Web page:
Most countries require air, sea, and rail carriers to pre-transmit passenger manifest before arrival. The names on those manifests also get ascii7-smashed, and any accent composition stripped, and had better match what's printed in your passport, or you are going to have a rough time boarding at departure, or clearing passport control at arrival.

Internal and external passports in China used to also require a field encoding the name in the form of Chinese telegraphy numbers, to sidestep transliteration issues between the various Chinese languages. I don't know if it still does.
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When I first was taught how to write, the ampersand glyph was not in the lesson plan. And every time I tried to "draw the character", it came out looking horribly wrong. I gave up, and for my own personal notes, I would use an idiosyncratic glyph that looked like a joined plus sign instead. Until finally, I decided I was going to fix that, and found a youtube video of someone writing the glyph. Aha, I had been doing it backwards! Now I do it correctly, and it looks correct

This little story unfolds a bit larger. Looking at a letter on a page no more teaches how to scribe it than looking at a photograph of a drawing teaches how to draw.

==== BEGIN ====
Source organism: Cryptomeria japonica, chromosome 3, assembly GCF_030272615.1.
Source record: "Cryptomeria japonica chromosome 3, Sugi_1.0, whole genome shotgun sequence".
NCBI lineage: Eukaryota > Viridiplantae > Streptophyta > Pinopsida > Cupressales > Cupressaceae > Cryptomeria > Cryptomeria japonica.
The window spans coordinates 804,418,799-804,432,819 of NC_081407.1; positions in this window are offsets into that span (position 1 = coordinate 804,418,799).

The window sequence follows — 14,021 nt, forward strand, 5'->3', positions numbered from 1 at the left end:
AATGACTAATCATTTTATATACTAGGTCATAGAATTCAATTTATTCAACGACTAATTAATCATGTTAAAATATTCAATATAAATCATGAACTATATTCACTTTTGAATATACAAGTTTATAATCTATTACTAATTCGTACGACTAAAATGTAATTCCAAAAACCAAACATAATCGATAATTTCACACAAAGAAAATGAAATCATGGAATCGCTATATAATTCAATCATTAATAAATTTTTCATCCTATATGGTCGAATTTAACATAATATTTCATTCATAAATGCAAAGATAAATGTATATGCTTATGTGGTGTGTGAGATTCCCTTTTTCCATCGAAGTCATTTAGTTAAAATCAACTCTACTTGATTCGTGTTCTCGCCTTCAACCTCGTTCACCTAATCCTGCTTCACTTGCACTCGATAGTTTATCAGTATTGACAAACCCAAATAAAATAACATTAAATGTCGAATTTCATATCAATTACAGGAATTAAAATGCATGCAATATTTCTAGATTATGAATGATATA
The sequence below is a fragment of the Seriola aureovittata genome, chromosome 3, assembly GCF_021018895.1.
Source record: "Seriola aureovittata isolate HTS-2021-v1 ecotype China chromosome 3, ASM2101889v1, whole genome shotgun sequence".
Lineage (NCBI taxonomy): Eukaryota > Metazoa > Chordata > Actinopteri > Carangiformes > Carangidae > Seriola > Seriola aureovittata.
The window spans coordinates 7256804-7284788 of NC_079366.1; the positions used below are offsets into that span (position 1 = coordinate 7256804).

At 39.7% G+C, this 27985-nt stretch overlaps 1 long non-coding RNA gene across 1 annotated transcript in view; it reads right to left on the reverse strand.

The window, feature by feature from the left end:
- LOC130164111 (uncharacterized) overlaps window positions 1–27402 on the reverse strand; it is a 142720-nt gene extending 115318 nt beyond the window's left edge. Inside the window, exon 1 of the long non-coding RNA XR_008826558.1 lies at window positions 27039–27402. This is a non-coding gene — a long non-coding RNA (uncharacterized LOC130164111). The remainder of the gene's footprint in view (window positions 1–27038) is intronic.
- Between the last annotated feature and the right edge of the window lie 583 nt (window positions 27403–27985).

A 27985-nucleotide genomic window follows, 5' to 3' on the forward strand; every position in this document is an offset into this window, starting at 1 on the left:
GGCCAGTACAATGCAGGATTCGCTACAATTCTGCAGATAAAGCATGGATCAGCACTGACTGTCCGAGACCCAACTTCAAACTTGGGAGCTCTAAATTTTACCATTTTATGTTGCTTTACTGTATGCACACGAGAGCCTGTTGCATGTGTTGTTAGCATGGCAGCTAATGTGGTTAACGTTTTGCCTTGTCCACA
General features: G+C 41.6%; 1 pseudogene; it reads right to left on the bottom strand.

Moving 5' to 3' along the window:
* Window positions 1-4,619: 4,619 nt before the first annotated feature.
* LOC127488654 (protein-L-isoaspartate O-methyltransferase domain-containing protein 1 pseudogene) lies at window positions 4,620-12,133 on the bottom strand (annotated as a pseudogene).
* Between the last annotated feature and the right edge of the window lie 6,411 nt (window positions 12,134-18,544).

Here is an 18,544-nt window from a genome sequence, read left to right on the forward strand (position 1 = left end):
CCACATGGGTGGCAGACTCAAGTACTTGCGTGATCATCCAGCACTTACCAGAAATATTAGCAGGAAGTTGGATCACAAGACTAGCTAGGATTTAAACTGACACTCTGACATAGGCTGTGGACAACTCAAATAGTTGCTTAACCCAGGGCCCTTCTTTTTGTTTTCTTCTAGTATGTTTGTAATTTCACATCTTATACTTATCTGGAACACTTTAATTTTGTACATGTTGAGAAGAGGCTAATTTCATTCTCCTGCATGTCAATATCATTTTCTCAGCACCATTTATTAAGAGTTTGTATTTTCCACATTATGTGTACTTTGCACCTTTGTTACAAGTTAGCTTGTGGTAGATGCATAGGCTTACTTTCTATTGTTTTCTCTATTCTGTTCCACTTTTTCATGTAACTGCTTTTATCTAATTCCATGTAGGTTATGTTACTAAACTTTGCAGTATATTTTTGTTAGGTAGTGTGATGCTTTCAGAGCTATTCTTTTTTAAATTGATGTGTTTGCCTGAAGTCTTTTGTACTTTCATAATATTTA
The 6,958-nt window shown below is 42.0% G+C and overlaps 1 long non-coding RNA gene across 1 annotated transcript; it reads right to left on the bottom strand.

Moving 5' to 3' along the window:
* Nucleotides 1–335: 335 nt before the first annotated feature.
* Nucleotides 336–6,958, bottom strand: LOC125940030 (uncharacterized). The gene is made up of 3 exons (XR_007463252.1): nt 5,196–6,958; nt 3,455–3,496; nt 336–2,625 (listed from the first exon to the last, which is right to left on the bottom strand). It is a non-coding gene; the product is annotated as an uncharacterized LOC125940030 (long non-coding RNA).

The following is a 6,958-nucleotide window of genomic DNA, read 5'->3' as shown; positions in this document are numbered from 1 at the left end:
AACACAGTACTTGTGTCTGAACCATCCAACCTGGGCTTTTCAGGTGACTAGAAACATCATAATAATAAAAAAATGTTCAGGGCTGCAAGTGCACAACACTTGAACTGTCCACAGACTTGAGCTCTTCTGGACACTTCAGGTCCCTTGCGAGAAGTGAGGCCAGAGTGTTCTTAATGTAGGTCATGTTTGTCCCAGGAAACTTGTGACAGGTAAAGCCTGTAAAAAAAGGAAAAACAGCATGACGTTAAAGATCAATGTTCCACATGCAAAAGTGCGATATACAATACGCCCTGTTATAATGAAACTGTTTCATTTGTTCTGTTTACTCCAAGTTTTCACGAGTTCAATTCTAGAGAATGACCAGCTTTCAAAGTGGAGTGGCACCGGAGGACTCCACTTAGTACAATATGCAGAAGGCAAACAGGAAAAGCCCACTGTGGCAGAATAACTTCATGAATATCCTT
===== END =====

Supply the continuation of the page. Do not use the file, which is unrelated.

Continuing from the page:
I love the concept of writing glyphs that are beyond the standard "latin letters and arabic numerals, with accents". I love "lost letters" and various conscripts. But without stroke order information, and preferably videos, I can learn to read them, but not learn to write them.

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In the original Ender's Game novel and original trilogy, the Formics' entire moral justification was: "We were only intending to commit a home invasion and armed robbery of someone else's home, steal all their stuff, throw them out of their home, and beat them up while we do it."

The whole "we didn't mean to actually kill anyone" on their part has a lot less foundation to it, once you realize that.